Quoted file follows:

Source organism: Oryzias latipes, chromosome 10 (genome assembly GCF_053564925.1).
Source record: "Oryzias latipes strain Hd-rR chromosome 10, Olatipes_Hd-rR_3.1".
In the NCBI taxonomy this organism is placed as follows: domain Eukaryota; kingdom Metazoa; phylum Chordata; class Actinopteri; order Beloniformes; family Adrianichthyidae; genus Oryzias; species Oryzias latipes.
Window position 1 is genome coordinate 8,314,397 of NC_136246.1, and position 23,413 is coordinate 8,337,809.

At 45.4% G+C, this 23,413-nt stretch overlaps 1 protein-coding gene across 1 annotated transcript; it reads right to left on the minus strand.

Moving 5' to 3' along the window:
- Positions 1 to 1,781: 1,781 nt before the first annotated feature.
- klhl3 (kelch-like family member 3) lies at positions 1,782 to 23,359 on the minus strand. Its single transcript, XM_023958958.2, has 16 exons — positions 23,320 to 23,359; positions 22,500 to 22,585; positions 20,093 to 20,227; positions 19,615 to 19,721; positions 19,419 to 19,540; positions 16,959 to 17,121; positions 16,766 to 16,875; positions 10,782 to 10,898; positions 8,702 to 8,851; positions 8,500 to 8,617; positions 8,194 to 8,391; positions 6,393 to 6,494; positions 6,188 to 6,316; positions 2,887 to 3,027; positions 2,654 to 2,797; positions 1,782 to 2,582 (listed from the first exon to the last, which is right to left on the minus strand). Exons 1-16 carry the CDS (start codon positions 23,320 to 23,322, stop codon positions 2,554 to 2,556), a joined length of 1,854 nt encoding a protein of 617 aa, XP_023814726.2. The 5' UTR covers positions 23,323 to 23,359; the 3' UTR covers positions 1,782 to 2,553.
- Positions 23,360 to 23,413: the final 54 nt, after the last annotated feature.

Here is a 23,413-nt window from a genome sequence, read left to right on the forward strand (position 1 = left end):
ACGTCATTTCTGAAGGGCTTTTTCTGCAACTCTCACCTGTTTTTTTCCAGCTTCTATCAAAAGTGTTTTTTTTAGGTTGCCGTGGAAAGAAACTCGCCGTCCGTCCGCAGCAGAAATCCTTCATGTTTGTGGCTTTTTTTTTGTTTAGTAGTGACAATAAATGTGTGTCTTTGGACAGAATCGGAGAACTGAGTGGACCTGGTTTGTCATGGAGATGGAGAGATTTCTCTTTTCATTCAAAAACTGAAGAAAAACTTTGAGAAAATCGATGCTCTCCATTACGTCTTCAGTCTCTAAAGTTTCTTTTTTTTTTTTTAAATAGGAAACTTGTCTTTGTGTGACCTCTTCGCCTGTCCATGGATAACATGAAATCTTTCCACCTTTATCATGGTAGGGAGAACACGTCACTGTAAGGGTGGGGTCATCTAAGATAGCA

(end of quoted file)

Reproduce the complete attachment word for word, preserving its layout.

Source organism: Oryzias latipes, chromosome 10 (genome assembly GCF_053564925.1).
Source record: "Oryzias latipes strain Hd-rR chromosome 10, Olatipes_Hd-rR_3.1".
In the NCBI taxonomy this organism is placed as follows: domain Eukaryota; kingdom Metazoa; phylum Chordata; class Actinopteri; order Beloniformes; family Adrianichthyidae; genus Oryzias; species Oryzias latipes.
Window position 1 is genome coordinate 8,314,397 of NC_136246.1, and position 23,413 is coordinate 8,337,809.

At 45.4% G+C, this 23,413-nt stretch overlaps 1 protein-coding gene across 1 annotated transcript; it reads right to left on the minus strand.

Moving 5' to 3' along the window:
- Positions 1 to 1,781: 1,781 nt before the first annotated feature.
- klhl3 (kelch-like family member 3) lies at positions 1,782 to 23,359 on the minus strand. Its single transcript, XM_023958958.2, has 16 exons — positions 23,320 to 23,359; positions 22,500 to 22,585; positions 20,093 to 20,227; positions 19,615 to 19,721; positions 19,419 to 19,540; positions 16,959 to 17,121; positions 16,766 to 16,875; positions 10,782 to 10,898; positions 8,702 to 8,851; positions 8,500 to 8,617; positions 8,194 to 8,391; positions 6,393 to 6,494; positions 6,188 to 6,316; positions 2,887 to 3,027; positions 2,654 to 2,797; positions 1,782 to 2,582 (listed from the first exon to the last, which is right to left on the minus strand). Exons 1-16 carry the CDS (start codon positions 23,320 to 23,322, stop codon positions 2,554 to 2,556), a joined length of 1,854 nt encoding a protein of 617 aa, XP_023814726.2. The 5' UTR covers positions 23,323 to 23,359; the 3' UTR covers positions 1,782 to 2,553.
- Positions 23,360 to 23,413: the final 54 nt, after the last annotated feature.

Here is a 23,413-nt window from a genome sequence, read left to right on the forward strand (position 1 = left end):
ACGTCATTTCTGAAGGGCTTTTTCTGCAACTCTCACCTGTTTTTTTCCAGCTTCTATCAAAAGTGTTTTTTTTAGGTTGCCGTGGAAAGAAACTCGCCGTCCGTCCGCAGCAGAAATCCTTCATGTTTGTGGCTTTTTTTTTGTTTAGTAGTGACAATAAATGTGTGTCTTTGGACAGAATCGGAGAACTGAGTGGACCTGGTTTGTCATGGAGATGGAGAGATTTCTCTTTTCATTCAAAAACTGAAGAAAAACTTTGAGAAAATCGATGCTCTCCATTACGTCTTCAGTCTCTAAAGTTTCTTTTTTTTTTTTTAAATAGGAAACTTGTCTTTGTGTGACCTCTTCGCCTGTCCATGGATAACATGAAATCTTTCCACCTTTATCATGGTAGGGAGAACACGTCACTGTAAGGGTGGGGTCATCTAAGATAGCA